When I am tutoring students I have to continually draw my student’s attention to the ending of the word and have him/her try again.  The confusion is that these suffixes have multiple pronunciations, which adds to their complexity.  For example, the ending –ed is pronounced as /d/, /t/, and /ed/.  It doesn’t have one rule.  So I specifically ask my students to think about which ending sounds right.  They try them out and they always seem to pick the correct one.

 

So the most common suffixes are as follows.  These suffixes make up 93% of the suffixes that your child will find in books.

 

S, es ing ly Er, or Ion, tion, ation, ition
Ible, able Al, ial y nes Ity, ty
ment ic Ous, eous, ious en er
Ive, ative, itive ful less est ed

 

Does your child leave off the ending of the word?  Does your child always know how to pronounce the ending of the word?  These are things to think about.  But here is the critical key, what meaningful purpose do these endings really have.  Discuss this with your child so they can see the importance.  Below are the meanings.

  • -S, es – means more than      one
  • -ing – action word
  • -ly – characteristics of
  • -er, -or, - person      connected with
  • -ion, -tion, -ation,      -ition – act or process
  • -ible, -able – can be done
  • -al, -ial, - having      characteristics of
  • -y – characterized by
  • -ness – state of
  • -ity, -ty – state of
  • -ment – actin or process
  • -ic – having characteristics      of
  • -ous, -eous, -ious –      possessing the qualities of
  • -en – made of
  • -er – comparing
  • -ive, -ative, -itive –      adjective form of a noun
  • -ful – full of
  • -less – without
  • -est – comparing

 

P.S.  Don’t be concerned if your child is leaving off the ending, just have him/her look at the ending and try it again.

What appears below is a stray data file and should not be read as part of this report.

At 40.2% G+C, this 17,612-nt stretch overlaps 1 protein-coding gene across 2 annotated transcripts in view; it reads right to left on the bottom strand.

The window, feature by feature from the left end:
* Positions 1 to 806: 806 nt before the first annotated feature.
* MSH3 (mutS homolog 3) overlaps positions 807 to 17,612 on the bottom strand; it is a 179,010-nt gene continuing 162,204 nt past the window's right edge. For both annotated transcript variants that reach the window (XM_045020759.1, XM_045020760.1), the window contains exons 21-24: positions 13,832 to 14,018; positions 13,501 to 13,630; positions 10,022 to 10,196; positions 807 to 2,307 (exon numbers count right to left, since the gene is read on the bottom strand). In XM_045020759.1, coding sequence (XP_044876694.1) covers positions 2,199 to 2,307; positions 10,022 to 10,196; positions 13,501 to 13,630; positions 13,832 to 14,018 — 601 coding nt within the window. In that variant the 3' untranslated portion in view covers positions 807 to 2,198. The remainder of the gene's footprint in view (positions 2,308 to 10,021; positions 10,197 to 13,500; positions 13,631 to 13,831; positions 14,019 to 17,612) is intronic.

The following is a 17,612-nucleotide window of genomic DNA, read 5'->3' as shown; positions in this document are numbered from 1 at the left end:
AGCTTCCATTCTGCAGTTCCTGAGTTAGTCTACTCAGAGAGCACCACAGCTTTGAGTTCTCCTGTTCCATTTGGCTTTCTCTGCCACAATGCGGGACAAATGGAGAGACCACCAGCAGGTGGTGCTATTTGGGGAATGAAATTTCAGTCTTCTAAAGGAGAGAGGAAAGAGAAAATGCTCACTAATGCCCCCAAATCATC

Day 14 of 31 Days to Become a Better Reader Challenge: Most Common Prefixes

Day 14 of 31 Days to Become a Better Reader Challenge: Most Common Prefixes


Some of you may be thinking, what do the most common prefixes have to do with increasing reading comprehension.  Actually, they are extremely important and here is why.

 

Studying the etymology of words can help with understanding their meaning.  What I like about studying the 4 most common prefixes is that they make up 97% of prefixed words.  These prefixes once understood, can help begin to make sense of an unknown word.

 

The three most common prefixes are dis, re, and un.  Re means again and dis and un mean not.  The fourth actually has four different versions.  They are in, im, il, and ir.  They also all mean not.  If you are serious about increasing your child’s vocabulary, then whenever you see these in a book point out re, dis, un, and in.  These will start getting your child into the habit of looking at the word and scientifically diagnosing it to see if there is anything that he/she knows about the word to understand it’s meaning better.  This will in turn ensure that your child will become a better reader and increase reading comprehension.

 

If you happen to know the meaning of other prefixes and want to bring that to the attention of your child, feel free to do so.  I am all about getting the most bang for you buck.  However, it is not necessary.  With all of the other tools that you are learning here we want to somehow manage to keep it all simple.  Once we make reading difficult for the child, they will begin to disengage with us or possibly the text.

 

Another thing to consider is the age of your child.  Obviously a high school student would be able to get deeper into analyzing word part meanings more so than a first grade student.  So take your audience into consideration and enjoy this one on one time with your child.

Day 8 of 31 Days to Become a Better Reader Challenge: Word Collection

Day 8 of 31 Days to Become a Better Reader Challenge: Word Collection